Summer Programmes

Indonesia: The Big Plastic Problem

 

Bali is famously coined the land of the gods, a beautiful mecca of heaven-like mountains and jungles where spirituality is felt through every being. While this may still be partly true, it is impossible to miss the impact humans have had on the environment over the past 50 years or so. Indonesia is rife with environmental issues; from deforestation due to the palm oil industry, to species endangerment but no problem is greater or more damaging here than plastic pollution. As someone out here working for an environmental organisation you may think it obvious I notice and draw attention to this, but I think even as a tourist it is impossible to ignore the roadsides littered in bottles or plastic-bergs congesting river flows.

 

Four of Indonesia rivers rank among the most polluted in the world and Bali itself is responsible for emitting 200,000 tonnes of plastic every year. This is a massive problem that is highly unsustainable and taking its toll on the natural environment. Rivers have become so polluted that the majority of the population are dependent on single-use plastic water bottles, which become a part of their everyday lives. But the worst impact is when all this plastic is inevitably washed out to sea where it can entangle marine life, destroy precious coral reef ecosystems and be broken down to harmful toxins. I’m sure many people have already seen the famous video clip of a diver Richard Horn in Manta Bay, Nusa Penida (a small island off the east coast of Bali) as he tries to snorkel through the sea of trash. Manta rays are a common animal in these seas and as filter feeders are particularly susceptible to intake of plastic and seriously threatened by the issue.

There are many causes of this trash crisis but the most prevalent one is a lack of education.  I think it is common for many tourists to come to the island and be disgusted by the rubbish and blame the people themselves, citing them as wasteful and lazy which could not be further from the truth. Indonesia has one of the most over-subscribed education systems in the world with few resources and many children to educate. As a result, there is simply no teachers or time available for environmental education. Kids grow up not knowing what organic and inorganic means or understanding the effect of plastic on the environment. This leads to both children and adults here feeling out of touch with the issue and often embarrassed by the judgement of foreigners so much so it has become a sensitive topic to discuss with locals.

 

The Government is also to blame, they set targets far too high on tourism with no regard for the environmental impact. In the UK we are lucky, recycling is government initiative we are awarded with freely but in Bali this is not the case. There is only one organisation on the island that correctly separates waste, EcoBali recycling and while they are doing a great thing for the community, they are forced to charge money to allow people to recycle and for many locals this is a luxury they simply can’t afford. The cheaper alternative is to burn trash, these small street fires are a common site is rural areas and have the devastating effect of releasing greenhouse gases such as methane and nitrogen dioxide leading to health professionals raising alarm for the possibility of high cancer rates.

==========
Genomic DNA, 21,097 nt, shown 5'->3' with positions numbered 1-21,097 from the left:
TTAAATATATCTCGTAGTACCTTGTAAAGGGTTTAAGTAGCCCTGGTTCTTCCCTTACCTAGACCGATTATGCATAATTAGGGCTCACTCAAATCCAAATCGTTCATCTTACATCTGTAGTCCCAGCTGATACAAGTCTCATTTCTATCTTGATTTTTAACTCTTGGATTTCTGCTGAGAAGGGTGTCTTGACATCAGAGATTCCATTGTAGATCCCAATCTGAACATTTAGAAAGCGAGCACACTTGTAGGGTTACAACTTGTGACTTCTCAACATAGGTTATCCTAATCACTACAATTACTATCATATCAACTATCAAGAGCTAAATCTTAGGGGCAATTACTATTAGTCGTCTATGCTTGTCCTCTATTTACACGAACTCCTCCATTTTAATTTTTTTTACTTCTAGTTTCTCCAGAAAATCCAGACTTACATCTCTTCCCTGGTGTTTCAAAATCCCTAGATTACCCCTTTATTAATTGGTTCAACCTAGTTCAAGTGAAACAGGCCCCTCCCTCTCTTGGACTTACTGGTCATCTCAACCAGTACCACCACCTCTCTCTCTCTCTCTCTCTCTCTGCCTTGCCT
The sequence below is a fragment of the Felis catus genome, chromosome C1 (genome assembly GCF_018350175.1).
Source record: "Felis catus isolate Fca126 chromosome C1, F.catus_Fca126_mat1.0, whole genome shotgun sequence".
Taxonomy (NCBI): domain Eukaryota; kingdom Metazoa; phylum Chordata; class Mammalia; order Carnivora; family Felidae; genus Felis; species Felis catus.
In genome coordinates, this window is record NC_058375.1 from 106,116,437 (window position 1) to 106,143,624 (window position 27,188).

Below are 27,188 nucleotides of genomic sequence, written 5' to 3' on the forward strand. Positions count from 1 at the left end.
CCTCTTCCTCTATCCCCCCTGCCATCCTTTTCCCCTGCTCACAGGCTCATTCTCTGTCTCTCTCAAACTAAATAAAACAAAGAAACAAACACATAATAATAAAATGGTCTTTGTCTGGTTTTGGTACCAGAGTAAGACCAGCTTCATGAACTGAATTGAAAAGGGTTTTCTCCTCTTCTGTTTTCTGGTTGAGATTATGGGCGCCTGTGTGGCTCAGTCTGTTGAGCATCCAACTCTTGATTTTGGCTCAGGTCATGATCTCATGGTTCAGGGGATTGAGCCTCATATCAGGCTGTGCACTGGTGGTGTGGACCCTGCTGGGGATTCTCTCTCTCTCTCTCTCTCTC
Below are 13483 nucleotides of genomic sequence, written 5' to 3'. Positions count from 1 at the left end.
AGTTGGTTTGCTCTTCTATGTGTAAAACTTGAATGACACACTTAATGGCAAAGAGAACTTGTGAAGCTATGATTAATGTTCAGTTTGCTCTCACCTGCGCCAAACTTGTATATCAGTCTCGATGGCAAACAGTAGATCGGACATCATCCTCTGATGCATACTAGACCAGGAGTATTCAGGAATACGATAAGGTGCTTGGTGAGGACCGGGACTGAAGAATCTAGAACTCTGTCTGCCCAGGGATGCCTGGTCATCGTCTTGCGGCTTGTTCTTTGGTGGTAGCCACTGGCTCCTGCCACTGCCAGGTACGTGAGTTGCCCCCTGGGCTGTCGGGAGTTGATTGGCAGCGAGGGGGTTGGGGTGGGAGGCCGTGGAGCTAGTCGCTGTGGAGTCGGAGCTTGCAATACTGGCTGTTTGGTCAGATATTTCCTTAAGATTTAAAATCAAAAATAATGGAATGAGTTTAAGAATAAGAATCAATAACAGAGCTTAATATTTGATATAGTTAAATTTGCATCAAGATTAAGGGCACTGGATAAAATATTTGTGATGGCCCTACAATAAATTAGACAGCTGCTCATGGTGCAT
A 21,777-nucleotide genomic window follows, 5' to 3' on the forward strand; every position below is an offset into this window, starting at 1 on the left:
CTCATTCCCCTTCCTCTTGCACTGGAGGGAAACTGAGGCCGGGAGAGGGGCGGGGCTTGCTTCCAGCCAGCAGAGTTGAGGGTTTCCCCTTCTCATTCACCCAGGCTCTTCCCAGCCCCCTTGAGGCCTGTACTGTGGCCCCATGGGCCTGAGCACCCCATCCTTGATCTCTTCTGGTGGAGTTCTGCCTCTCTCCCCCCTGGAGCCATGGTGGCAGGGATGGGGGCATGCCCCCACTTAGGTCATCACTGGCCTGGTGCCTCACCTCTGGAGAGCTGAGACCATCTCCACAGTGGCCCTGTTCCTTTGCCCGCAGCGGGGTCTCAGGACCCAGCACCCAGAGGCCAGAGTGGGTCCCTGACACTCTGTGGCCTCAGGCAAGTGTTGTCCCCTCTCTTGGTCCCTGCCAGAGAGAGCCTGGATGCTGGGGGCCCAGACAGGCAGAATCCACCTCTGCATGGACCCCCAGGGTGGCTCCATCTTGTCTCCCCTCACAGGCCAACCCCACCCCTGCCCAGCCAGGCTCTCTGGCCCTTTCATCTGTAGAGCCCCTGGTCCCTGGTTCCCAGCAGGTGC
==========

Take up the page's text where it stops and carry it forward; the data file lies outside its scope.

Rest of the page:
The government here is beginning to take notice, in fact they have pledged to reduce plastic debris by 70% in 2025 and begun a programme of melting down plastic waste to reuse in the creation of cheap, plastic roads adding to necessary infrastructure. This is a start, but without an increase in investment in waste management and education I fear this problem will worsen as population and tourism in the area continues to rise.

 

All of this got me thinking, what I or tourists and general can do to help. After all, when we visit the area we to create waste and form part of the problem, so here are some tips i came up with to travel in Bali sustainably:

1. Bring a reusable water bottle and bags

Many hotels and restaurants will have water filters, so you can refill easily and not have to purchase single use plastic

2. Avoid take-out food

Often comes in non-biodegradable containers.

3. Eat locally

Not only is it often cheaper and helps support the local community, but you also reduce the greenhouse gas emissions caused by imports.

4. Volunteer in a beach clean up

This is a fun way to give back to the community, enjoy the sun and meet other travellers. There are many organisations in Bali always happy to welcome new volunteers such as trash hero.

5. Help with education

A key concept of sustainability is sharing knowledge, why not get involved in the community and volunteer at a school teaching kids what you know about the environment.

 

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